If you create something people like, it's easier to get a deal. We've done genre pieces because genre pieces are easier to market. We haven't sacrificed anything, because we think these are good products, but we think these have good, strong mass appeal.
What advantages did you find in filming in Indianapolis?
Shooting in Indy is easy. If you say you're going to make a movie, people will help you out. They'll open up their doors for you, give you a price break. You don't need to have a permit to shoot in Indianapolis like you do in other cities. We were able to get into places we wouldn't normally be able to get into, for comparatively little money. When you've got two guys who know this is our future career, you take it seriously. If we made something for $10,000 and it looks like we spent $10,000, it's not going anywhere. We tried to take our budget and make it look like we spent a hundred times more than we actually did on it. We're trying to approach Mitch Daniels, Bart Peterson, anyone in the governmental level who sees this as a filmmaking city. Look at films shot in Toronto that look like they're in L.A. or New York.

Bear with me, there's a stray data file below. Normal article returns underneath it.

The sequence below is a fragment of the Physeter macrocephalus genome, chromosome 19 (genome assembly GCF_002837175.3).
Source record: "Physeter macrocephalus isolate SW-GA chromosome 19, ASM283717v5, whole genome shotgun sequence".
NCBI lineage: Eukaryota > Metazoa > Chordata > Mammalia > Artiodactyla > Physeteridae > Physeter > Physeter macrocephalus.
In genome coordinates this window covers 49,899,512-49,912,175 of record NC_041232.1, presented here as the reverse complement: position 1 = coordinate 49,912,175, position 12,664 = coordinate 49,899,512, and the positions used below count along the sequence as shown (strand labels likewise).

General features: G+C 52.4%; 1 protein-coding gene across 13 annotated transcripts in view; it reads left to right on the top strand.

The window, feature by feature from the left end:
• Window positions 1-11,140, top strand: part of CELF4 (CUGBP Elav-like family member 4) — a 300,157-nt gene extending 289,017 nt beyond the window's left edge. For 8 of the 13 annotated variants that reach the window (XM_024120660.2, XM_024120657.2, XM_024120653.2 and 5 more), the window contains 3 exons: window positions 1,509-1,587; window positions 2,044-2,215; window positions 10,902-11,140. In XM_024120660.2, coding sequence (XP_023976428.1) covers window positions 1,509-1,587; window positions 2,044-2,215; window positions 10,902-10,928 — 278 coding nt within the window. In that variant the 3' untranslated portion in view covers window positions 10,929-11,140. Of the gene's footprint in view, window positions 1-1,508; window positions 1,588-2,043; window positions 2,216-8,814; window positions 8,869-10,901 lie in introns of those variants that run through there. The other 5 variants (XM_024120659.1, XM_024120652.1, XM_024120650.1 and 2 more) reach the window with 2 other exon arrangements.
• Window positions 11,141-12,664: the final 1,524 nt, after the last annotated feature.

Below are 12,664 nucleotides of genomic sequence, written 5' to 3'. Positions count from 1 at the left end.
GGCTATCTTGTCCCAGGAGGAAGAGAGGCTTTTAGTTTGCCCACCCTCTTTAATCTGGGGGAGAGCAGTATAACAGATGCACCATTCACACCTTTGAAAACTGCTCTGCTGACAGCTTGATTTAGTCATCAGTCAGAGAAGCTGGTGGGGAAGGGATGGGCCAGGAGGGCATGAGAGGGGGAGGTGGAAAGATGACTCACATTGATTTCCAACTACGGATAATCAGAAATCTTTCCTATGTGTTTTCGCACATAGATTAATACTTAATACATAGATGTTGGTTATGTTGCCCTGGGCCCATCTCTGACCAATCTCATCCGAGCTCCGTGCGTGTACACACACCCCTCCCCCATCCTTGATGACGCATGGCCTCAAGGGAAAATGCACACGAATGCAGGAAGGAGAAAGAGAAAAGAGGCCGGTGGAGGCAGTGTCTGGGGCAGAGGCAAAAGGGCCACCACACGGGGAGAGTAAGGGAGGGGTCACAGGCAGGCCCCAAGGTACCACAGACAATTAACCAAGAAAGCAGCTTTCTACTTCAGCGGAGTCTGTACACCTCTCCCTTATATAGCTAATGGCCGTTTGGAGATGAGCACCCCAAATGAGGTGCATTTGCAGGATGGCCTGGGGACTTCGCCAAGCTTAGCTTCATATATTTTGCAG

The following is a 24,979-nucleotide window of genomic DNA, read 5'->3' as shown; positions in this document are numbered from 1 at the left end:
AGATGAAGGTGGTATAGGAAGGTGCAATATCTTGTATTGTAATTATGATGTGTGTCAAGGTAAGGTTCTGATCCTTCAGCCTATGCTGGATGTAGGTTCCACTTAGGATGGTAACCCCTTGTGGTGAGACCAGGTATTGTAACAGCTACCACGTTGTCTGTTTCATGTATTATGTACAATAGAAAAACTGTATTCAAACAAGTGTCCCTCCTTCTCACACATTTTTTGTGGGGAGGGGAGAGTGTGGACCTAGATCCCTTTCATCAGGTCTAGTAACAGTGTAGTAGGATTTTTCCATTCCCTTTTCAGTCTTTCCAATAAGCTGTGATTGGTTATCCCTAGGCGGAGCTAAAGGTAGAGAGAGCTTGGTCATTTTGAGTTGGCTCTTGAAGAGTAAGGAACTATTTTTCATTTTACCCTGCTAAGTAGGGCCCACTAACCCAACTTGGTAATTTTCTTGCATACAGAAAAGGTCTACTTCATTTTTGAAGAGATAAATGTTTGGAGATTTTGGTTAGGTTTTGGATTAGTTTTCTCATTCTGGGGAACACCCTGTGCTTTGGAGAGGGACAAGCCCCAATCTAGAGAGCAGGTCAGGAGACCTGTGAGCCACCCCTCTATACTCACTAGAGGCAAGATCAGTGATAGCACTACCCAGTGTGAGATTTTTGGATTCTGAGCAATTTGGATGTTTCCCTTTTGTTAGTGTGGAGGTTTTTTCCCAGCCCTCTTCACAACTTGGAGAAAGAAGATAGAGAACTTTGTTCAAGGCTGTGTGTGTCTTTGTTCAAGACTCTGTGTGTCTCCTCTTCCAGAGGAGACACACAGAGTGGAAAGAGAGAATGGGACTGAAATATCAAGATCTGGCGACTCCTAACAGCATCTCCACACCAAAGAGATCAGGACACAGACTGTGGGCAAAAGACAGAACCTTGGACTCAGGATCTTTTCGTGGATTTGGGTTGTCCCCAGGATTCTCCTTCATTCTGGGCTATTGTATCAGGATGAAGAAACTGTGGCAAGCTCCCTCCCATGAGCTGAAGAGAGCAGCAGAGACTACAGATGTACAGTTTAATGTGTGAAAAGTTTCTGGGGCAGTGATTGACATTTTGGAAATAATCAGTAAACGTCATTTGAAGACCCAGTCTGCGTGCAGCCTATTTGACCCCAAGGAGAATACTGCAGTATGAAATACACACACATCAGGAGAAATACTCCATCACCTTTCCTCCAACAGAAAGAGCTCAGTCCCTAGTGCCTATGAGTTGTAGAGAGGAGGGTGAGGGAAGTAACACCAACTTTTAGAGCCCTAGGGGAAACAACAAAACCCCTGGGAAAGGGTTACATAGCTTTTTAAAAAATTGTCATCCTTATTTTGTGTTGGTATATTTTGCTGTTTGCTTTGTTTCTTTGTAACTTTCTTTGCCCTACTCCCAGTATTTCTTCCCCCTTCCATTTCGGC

We're not gamblers. They key was having a good plan, well thought out, eliminate as many risks as possible. I can't tell you how long we studied as far as the technical aspects. We knew that we had to have a good business plan, good commercial product, good creativity and a balance between the three.
I'll be honest with you, there were moments that were hell and there were moments that were wonderful. One day in the middle of prod, I looked at him and said, "If we'd known it was gonna be this hard, we wouldn't have done it!"
Neither of you have any formal filmmaking training; how did that affect your approach?